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Op-ed views and opinions expressed are solely those of the author.
Famed Washington Post reporters Bob Woodward and Carl Bernstein (“Woodstein”) have recently weighed in on the use of anonymous sources in the reporting of President Trump’s alleged slurs of deceased soldiers. While they use their iconic status to support the “truth” spoken by such unnamed witnesses, they unwittingly prove the profound incapability of modern journalism in its assumed role as the arbiter of truth.
There can be no better example of this than Woodstein’s discussion of their use of anonymous sources in Watergate. These sources, Woodstein argues, were all proven truthful and brought down a sitting president. Therefore, they contend, the present anonymous sources must be telling the truth. But this jejune reasoning shows precisely how modern journalism got out over its skis in Watergate and continues to careen wildly downhill.
It is better to be lucky than good, and the reporters were fortunate that their witnesses in Watergate were speaking contrary to their own interests against a White House to which they were otherwise loyal. And the reporters knew from the employment of the witnesses that they knew whereof they spoke. To litigating lawyers, these factors are critical, that is, competence (basis for knowledge) and lack of motive to falsify. But to journalists, such analysis is foreign, and when attempted, usually is performed amateurishly.
Moreover, all of Woodstein’s “anonymous” witnesses were not unknown to the FBI, on whom the reporters tailgated. That they had been willing to speak to the FBI on formal interview was another indicium of truth.
But still and yet, the Post often had no understanding of facts it had in hand. According to Woodstein’s editor Barry Sussman, the paper did not understand the meaning of what a caller (likely Mark Felt) had provided through a knowledgeable witness about the Donald Segretti “dirty tricks” program, nor did it understand its credibility, so was not intending to publish an article. It was not until anonymous source Deep Throat (Mark Felt) sat on a garage floor with Woodward until six a.m. that the reporter, and ultimately his editors, comprehended the overall narrative. Deep Throat was not so much a source of fact, then, as he was an astute, lawyer-like analyst. Aided by his insight, the explosive October 10, 1972, reporting turned Watergate into a scandal of epic proportions, immediately causing the formation of what became the Ervin Watergate Committee, and the attention of the national television networks. Journalism’s greatest triumph came, then, because Post reporters and editors were humble enough to rely on someone with far greater ability to assess and organize raw facts.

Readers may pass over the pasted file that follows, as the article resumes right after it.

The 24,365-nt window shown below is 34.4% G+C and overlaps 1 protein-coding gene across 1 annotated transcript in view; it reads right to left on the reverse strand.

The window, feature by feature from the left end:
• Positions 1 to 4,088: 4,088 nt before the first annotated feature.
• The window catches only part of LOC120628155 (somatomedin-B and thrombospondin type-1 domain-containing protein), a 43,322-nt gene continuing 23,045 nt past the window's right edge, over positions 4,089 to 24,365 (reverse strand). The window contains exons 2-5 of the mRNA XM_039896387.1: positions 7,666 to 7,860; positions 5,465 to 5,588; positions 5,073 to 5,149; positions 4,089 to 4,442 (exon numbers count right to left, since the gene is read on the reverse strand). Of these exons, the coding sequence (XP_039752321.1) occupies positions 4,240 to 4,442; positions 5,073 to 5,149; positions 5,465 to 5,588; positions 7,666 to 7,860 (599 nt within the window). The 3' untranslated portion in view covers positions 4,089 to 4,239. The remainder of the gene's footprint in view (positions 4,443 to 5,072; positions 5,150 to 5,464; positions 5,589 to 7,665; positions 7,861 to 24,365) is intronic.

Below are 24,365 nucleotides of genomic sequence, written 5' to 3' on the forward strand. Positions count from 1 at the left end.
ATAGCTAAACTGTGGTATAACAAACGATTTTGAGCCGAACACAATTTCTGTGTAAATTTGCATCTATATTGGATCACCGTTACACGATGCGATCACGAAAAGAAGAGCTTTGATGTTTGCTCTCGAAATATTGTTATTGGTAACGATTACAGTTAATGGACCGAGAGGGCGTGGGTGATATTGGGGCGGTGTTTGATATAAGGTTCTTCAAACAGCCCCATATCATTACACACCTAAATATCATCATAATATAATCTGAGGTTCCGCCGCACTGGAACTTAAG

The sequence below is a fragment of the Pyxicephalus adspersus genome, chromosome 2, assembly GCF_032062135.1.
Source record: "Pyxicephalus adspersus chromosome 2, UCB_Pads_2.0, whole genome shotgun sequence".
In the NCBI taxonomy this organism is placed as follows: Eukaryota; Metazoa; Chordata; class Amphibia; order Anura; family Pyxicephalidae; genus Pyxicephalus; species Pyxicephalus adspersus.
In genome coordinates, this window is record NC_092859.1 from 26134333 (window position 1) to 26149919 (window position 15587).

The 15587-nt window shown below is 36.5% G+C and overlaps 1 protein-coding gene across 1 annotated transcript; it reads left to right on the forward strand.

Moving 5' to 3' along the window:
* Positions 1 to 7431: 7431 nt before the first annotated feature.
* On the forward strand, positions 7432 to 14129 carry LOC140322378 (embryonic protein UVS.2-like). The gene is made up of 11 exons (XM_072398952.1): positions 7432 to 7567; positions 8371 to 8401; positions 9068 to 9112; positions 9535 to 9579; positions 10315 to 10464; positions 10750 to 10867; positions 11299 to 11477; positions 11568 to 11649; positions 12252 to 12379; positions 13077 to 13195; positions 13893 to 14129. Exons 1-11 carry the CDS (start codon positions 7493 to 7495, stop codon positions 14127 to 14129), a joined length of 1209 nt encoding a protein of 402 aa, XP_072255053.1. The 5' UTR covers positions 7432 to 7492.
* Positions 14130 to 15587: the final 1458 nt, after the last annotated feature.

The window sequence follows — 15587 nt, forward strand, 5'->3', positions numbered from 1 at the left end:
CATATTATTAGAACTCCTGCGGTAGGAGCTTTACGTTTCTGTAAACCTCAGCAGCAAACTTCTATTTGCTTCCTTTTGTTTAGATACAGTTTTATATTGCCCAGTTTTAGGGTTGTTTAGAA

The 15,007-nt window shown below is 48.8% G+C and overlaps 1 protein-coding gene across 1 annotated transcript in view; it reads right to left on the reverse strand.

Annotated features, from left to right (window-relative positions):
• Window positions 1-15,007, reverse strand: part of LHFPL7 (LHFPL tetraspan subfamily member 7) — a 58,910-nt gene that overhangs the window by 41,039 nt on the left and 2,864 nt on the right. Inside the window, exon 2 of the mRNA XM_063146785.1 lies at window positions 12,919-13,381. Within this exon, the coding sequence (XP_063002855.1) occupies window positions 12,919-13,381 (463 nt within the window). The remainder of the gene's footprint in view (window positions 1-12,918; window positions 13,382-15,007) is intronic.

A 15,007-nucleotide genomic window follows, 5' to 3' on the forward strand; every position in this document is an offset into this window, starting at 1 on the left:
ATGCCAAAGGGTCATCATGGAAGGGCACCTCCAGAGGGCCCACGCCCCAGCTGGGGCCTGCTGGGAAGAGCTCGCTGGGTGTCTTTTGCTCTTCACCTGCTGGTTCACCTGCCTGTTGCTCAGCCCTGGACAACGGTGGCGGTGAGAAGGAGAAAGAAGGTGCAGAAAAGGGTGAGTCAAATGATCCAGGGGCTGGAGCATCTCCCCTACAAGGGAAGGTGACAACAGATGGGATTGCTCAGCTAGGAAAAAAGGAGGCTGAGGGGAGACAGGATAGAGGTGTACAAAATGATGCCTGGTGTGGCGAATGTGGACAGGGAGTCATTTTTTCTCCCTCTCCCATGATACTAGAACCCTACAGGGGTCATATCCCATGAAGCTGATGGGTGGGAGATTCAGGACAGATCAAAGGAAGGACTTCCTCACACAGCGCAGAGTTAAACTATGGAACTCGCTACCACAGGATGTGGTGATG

But for the profession of journalism, the perceived lesson of Watergate was not humility, but arrogance. After all, journalists had brought down a president, and their paper won a Pulitzer Prize. Thinking of Deep Throat as a source of fact, and not of analysis, gave most young reporters the incentive to find their own anonymous sources, whose secrets they could then reflexively regurgitate on their way to fame, fortune and political power.